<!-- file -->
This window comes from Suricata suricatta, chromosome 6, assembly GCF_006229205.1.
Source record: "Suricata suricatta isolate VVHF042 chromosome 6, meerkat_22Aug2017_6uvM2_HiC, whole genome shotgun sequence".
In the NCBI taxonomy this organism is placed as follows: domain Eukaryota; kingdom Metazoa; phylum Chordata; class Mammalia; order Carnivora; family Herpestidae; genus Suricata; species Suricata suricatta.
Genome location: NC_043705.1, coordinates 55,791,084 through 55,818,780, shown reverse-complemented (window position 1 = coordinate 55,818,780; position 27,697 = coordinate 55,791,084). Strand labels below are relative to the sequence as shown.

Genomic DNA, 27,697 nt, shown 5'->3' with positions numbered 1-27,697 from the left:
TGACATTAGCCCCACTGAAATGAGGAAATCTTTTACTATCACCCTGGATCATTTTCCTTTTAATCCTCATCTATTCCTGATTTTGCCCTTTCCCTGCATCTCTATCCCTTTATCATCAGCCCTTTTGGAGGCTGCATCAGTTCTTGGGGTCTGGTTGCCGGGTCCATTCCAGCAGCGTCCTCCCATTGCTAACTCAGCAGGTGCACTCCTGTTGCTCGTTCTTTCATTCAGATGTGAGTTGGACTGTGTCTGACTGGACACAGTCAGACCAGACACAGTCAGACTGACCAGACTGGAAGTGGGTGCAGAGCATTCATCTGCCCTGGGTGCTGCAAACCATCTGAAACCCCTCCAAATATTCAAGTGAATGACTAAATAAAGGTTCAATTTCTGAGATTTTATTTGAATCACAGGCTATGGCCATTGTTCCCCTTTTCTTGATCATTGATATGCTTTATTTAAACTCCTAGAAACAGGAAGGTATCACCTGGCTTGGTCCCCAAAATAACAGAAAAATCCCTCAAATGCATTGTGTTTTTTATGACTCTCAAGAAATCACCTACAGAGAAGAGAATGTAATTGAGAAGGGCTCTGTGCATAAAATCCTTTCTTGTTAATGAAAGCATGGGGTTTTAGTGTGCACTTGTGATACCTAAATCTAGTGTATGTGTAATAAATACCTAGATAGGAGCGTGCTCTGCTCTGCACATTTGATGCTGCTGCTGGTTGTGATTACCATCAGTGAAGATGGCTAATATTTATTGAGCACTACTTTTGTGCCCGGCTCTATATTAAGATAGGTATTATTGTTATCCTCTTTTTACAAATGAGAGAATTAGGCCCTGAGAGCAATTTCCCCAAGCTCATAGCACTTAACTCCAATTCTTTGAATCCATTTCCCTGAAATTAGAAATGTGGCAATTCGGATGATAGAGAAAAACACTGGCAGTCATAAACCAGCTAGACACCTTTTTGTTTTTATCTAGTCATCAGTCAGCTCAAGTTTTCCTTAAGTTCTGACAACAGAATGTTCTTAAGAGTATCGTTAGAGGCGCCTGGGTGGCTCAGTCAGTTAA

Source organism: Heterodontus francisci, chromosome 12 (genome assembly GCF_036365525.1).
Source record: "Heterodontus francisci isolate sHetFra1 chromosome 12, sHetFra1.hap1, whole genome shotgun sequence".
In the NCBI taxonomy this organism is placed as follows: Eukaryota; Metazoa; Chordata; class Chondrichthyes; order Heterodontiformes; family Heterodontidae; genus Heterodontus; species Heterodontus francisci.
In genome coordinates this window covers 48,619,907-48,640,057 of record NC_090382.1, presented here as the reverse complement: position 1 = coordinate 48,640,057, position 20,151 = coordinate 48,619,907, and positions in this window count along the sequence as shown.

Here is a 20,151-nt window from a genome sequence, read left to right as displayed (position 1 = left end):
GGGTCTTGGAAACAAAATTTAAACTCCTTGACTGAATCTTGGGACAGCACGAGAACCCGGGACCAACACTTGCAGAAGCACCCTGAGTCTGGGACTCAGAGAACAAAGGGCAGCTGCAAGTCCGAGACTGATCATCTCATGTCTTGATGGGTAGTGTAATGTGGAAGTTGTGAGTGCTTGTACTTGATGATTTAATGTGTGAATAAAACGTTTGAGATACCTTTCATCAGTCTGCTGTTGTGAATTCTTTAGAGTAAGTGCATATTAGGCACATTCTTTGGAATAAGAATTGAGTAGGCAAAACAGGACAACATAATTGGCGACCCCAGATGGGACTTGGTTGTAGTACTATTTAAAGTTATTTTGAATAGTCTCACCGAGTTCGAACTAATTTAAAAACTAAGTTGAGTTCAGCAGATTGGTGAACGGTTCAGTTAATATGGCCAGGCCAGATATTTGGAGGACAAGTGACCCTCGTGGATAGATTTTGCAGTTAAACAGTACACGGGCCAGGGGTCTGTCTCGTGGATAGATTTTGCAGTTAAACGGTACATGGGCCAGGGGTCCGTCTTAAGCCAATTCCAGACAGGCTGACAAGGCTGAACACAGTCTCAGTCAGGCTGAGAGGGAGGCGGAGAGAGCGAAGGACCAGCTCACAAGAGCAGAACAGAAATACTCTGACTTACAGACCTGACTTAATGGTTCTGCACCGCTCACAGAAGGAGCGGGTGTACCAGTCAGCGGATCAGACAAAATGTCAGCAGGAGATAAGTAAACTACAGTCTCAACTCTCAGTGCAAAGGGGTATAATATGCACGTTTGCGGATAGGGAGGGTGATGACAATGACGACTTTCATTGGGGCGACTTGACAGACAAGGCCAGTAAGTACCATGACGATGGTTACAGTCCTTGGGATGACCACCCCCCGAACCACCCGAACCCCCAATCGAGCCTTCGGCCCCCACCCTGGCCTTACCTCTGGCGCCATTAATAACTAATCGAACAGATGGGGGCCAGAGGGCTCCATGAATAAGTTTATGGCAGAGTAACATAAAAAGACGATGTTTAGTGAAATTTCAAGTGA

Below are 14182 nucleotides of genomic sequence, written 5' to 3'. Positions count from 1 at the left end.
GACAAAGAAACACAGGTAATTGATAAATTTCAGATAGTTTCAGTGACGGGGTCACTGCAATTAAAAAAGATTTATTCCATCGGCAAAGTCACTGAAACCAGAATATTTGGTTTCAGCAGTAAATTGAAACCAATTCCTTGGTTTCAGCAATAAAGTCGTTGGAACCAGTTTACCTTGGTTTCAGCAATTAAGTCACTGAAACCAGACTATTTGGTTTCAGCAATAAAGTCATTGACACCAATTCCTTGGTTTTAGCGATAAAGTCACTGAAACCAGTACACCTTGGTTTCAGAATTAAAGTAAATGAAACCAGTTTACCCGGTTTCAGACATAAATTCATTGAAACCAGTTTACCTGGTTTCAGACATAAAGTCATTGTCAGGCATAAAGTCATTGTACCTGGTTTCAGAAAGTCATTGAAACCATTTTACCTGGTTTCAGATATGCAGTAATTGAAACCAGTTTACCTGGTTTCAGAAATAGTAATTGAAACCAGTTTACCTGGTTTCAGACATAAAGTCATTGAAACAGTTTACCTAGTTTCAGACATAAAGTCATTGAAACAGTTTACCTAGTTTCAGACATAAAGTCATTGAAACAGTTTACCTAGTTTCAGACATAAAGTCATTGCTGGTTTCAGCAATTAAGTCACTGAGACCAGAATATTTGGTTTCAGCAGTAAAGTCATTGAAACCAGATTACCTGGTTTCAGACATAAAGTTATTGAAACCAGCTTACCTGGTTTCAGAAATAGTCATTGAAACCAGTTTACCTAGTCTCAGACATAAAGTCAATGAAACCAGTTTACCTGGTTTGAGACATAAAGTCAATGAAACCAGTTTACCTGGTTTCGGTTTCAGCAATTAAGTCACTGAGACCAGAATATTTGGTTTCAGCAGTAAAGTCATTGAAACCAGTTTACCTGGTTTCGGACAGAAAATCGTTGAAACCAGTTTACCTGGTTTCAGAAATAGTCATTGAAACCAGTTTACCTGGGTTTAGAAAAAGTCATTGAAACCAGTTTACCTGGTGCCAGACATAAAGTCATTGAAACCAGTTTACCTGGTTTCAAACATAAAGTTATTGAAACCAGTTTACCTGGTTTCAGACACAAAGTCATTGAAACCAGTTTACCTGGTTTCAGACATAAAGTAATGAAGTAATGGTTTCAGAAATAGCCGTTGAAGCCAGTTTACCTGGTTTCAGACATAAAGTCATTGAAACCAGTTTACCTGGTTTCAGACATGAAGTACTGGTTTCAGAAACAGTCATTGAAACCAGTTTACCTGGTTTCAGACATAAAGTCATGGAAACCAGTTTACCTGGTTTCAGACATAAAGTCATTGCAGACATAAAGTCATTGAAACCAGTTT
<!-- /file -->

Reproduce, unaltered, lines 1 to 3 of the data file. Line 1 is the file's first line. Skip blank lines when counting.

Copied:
This window comes from Suricata suricatta, chromosome 6, assembly GCF_006229205.1.
Source record: "Suricata suricatta isolate VVHF042 chromosome 6, meerkat_22Aug2017_6uvM2_HiC, whole genome shotgun sequence".
In the NCBI taxonomy this organism is placed as follows: domain Eukaryota; kingdom Metazoa; phylum Chordata; class Mammalia; order Carnivora; family Herpestidae; genus Suricata; species Suricata suricatta.